For Jonny Bairstow merely to pursue a cricket career has been an act of courage. Not because of 90mph balls flying at his head, or the occasional barbs of criticism from media or spectators alike. Purely because of something far more raw and disturbing than that as he trod in the footsteps of his father, who nearly 20 years ago committed suicide by hanging himself from the banisters in the family home in north Yorkshire.
Blessed with a thumping drive through extra cover you might be, but how do you concentrate on honing it when, since you were eight years old, the memory of Bluey has pervaded every net, every dressing room and, as the years develop, just about every boozer you care to visit? When by donning wicketkeeping gloves the reminders become even more apparent.
When whatever you do, and however you achieve it, for many spectators, especially in Yorkshire, the story is not just of you, but of the father you have lost in such shocking circumstances, one of the most popular, belligerent, heart-on-the-sleeve cricketers ever to wear the White Rose. A man "built like a muck stack," as Bairstow - or his ghost - has it.
For Jonny Bairstow, the grieving process has been a long one, but perhaps A Clear Blue Sky, written in conjunction with Duncan Hamilton, offers some sort of closure. The face on the front and back covers is of Jonny, with an Ashes tour in wait, but the central character is assuredly Bluey. David Bairstow, told though the eyes of the son who lost him.
"My dad's always here," he reflects. "That decent bloke lives on in our memory of course, but also in the memory of so many others Most of all, I hope, he lives in the book you're holding: for that is the point of it."
The outcome is an extraordinary book, far removed from the usual expectations of a ghosted cricket biography. More than half the pages tell his father's story, and even when they don't, his father is never very far away.
A Clear Blue Sky is a eulogy, on behalf not just of Jonny but his mother Janet, who works as an administrator in the Yorkshire offices, and sister Becky. It is the book of a man who has stopped searching for explanations and who instead has found love and forgiveness. It is deeply personal. Perhaps it will now help him happily to live out the rest of his own career in his own image and one imagines that can only be a good thing. Bairstow admits that the family "stewed over" whether to write this book, but as many might conclude in his home county, it's good that he's got it out there.
Jonny is fiercely protective of his mother. Soon after the funeral, he tried to grow into the role of father and told Janet that the family would be all right. "With my dad gone, I made a resolution to myself. I would become the man of the house." When he states "I am my mother's son," he could hardly sound more emphatic. His father's suicide came soon after Janet learned she had breast cancer. Jonny once left an England tour of India to be at her bedside as she faced a second operation when the cancer returned. The bonds run deep.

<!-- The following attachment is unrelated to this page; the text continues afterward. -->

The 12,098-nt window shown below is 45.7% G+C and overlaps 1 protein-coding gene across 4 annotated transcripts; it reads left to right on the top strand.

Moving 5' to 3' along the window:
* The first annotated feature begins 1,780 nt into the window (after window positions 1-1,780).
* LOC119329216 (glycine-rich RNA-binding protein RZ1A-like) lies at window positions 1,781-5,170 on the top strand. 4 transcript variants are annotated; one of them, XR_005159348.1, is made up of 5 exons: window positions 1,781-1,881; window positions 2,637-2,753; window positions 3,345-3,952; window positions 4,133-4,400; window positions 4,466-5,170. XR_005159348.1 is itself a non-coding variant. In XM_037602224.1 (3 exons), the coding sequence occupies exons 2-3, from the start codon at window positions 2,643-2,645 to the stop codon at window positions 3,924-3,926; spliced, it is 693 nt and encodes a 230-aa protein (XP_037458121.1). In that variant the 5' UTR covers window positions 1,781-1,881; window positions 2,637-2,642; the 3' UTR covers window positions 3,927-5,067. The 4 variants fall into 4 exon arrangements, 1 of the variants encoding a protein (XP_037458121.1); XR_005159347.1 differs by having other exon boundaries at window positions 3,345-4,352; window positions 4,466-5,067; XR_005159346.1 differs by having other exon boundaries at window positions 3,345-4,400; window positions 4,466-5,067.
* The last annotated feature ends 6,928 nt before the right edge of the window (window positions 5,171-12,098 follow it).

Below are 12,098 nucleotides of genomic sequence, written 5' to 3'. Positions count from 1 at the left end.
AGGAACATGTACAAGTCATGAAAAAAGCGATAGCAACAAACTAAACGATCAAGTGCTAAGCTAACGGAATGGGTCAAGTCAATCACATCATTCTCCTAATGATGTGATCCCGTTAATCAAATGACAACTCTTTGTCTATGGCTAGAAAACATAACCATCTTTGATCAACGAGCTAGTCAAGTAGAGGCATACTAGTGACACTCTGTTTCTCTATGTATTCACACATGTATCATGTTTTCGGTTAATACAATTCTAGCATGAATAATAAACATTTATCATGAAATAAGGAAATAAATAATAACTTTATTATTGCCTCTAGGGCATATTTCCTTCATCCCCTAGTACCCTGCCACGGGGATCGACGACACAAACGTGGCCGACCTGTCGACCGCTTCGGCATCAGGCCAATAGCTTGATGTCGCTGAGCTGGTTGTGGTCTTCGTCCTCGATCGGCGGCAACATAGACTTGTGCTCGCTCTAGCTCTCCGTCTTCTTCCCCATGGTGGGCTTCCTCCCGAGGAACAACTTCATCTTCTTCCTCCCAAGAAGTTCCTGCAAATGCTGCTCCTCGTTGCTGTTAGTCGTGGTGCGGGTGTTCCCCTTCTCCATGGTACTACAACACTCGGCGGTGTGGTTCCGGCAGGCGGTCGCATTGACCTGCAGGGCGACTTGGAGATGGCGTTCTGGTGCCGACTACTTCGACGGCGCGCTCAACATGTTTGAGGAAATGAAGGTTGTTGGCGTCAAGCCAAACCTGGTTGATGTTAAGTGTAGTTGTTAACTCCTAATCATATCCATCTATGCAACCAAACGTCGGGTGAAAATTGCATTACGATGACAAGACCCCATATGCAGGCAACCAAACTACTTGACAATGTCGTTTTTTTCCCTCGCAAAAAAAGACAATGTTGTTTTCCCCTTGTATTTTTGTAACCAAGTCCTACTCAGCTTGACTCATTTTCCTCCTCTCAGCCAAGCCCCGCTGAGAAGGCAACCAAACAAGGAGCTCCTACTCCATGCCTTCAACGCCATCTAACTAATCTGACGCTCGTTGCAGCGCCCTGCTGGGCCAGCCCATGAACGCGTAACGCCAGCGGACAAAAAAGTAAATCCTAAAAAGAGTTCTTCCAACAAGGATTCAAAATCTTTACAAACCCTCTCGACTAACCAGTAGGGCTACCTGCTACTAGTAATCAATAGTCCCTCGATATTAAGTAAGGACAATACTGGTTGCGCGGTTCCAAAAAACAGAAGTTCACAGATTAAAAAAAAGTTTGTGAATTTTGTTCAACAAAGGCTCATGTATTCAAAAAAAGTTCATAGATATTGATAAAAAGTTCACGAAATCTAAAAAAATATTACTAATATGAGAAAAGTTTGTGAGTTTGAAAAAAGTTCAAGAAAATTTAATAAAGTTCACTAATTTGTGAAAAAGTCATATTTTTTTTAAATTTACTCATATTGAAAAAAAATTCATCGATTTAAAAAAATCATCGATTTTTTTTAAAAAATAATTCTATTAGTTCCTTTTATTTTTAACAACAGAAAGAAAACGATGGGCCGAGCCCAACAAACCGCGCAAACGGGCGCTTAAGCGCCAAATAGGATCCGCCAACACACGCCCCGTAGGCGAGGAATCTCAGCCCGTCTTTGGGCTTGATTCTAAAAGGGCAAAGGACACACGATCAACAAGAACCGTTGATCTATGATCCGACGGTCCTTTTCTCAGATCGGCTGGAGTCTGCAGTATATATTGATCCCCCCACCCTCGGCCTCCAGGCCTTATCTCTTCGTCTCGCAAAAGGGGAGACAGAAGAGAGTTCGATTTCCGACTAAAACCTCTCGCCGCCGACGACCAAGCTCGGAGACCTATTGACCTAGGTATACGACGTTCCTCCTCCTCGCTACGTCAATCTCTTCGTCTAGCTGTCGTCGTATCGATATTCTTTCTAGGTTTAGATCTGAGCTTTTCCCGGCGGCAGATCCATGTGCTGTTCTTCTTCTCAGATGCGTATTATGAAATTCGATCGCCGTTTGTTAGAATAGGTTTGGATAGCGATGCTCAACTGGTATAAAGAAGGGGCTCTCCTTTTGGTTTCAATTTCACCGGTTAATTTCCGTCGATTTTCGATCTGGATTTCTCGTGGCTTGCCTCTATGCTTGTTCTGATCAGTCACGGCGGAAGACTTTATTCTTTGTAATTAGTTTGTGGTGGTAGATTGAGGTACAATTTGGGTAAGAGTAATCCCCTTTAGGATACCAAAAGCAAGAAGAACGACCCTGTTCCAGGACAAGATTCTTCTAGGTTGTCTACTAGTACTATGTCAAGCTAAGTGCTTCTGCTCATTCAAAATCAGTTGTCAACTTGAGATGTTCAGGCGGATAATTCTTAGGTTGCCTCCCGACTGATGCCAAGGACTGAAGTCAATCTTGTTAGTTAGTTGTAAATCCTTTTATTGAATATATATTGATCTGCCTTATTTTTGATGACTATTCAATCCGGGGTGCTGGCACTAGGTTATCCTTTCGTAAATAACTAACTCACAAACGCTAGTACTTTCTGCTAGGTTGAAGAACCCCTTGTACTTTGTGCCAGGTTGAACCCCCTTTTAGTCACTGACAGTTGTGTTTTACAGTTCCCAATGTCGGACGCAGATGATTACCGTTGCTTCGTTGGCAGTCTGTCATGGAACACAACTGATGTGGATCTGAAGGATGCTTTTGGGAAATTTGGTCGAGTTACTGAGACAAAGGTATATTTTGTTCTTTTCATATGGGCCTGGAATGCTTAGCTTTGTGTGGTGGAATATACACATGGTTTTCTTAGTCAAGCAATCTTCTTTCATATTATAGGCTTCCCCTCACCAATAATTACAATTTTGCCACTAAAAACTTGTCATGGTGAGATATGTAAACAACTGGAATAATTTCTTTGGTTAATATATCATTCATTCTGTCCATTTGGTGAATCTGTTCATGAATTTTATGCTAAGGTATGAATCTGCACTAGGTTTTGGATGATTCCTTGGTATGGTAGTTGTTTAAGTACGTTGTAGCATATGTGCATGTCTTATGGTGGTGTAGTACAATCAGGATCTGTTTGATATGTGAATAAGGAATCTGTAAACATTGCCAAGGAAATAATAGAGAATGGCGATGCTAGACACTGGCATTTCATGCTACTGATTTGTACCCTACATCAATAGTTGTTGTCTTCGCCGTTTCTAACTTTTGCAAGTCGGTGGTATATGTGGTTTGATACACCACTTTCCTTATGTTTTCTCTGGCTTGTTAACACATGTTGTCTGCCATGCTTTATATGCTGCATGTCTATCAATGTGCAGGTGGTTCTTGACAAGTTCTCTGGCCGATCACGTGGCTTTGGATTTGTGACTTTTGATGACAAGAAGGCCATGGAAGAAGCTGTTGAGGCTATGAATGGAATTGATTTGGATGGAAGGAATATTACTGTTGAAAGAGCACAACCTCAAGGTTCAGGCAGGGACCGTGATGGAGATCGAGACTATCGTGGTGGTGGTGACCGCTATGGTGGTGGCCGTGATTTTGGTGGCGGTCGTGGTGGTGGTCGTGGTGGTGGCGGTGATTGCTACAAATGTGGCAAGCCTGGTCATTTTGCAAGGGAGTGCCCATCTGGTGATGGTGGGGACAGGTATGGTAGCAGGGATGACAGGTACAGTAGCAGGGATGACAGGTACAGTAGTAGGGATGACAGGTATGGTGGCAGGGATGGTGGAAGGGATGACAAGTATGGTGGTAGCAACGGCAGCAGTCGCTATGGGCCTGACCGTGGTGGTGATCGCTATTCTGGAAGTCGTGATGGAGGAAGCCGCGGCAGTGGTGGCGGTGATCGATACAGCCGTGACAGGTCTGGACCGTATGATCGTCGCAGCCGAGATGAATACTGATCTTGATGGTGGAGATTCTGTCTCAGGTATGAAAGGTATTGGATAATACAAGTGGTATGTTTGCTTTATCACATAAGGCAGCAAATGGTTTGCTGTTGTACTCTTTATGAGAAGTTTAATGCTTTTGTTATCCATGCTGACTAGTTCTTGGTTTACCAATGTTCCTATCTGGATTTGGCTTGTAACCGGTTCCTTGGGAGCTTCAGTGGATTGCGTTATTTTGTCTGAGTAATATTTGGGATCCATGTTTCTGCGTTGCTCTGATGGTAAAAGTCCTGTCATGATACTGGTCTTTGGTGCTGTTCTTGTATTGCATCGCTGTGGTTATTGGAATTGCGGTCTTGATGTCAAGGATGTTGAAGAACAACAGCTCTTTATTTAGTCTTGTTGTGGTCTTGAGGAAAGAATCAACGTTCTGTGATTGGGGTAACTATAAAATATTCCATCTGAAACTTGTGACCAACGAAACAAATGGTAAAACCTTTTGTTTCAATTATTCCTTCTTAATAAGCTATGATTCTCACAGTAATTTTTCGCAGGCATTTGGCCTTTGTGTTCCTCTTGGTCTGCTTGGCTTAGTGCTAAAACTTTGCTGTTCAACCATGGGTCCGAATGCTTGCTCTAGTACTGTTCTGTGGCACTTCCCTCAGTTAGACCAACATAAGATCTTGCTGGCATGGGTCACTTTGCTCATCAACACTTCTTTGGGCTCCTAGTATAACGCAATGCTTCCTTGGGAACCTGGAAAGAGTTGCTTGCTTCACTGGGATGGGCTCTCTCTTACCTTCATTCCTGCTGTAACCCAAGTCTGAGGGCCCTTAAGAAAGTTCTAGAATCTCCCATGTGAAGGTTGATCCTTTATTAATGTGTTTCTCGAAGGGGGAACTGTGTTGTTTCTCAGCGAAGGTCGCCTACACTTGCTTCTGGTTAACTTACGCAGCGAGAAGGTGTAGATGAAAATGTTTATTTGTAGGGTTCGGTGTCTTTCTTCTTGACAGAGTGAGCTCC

Bairstow's ability to talk about his father has passed through several stages. His Yorkshire debut, when questions about his father were protectively ruled off limits; a maiden Test century in Cape Town, where his father spent so many off seasons, an innings where he wants to honour his dad, but thank the rest of the family even more.
But arguably the most emotional moment comes when he is approaching his 17th birthday, on a "lads' jolly" in Cornwall. On a beach in Newquay, he has to tell a group of strangers in general conversation that his father has passed away and receives "a low laugh as if death is hilarious" in reply and flees up the beach where he sobs uncontrollably on a low stone wall in the company of his best and oldest friend.
"It was finally time for me to let go," Bairstow concludes, "releasing what I'd consciously suppressed." But the effects will always linger. It is striking how in A Clear Blue Sky the stories of camaraderie come almost entirely from family and close friends. There are few tales of the sort of dressing-room bonds, either with Yorkshire or England, that pervade so many ghosted cricket books. Tests won, or County Championships secured, have limited resonance. One incident consumes all.
Which brings us to the ghost. Hamilton, who has twice won the William Hill Sports Book of the Year award for studies of Brian Clough and Harold Larwood, ensures that the passages on love and loss are told with skill and sensitivity, at times heartrendingly so, but ghostwriting can be a frustrating art, as much about subjugating oneself as revealing others. It has been observed elsewhere, with some justification, that his voice occasionally intrudes more than it should. But he has delivered a deeply personal story nonetheless and, who knows, perhaps along the way has helped to provide Jonny Bairstow a platform from where he can achieve great things.
A Clear Blue Sky
By Jonny Bairstow and Duncan Hamilton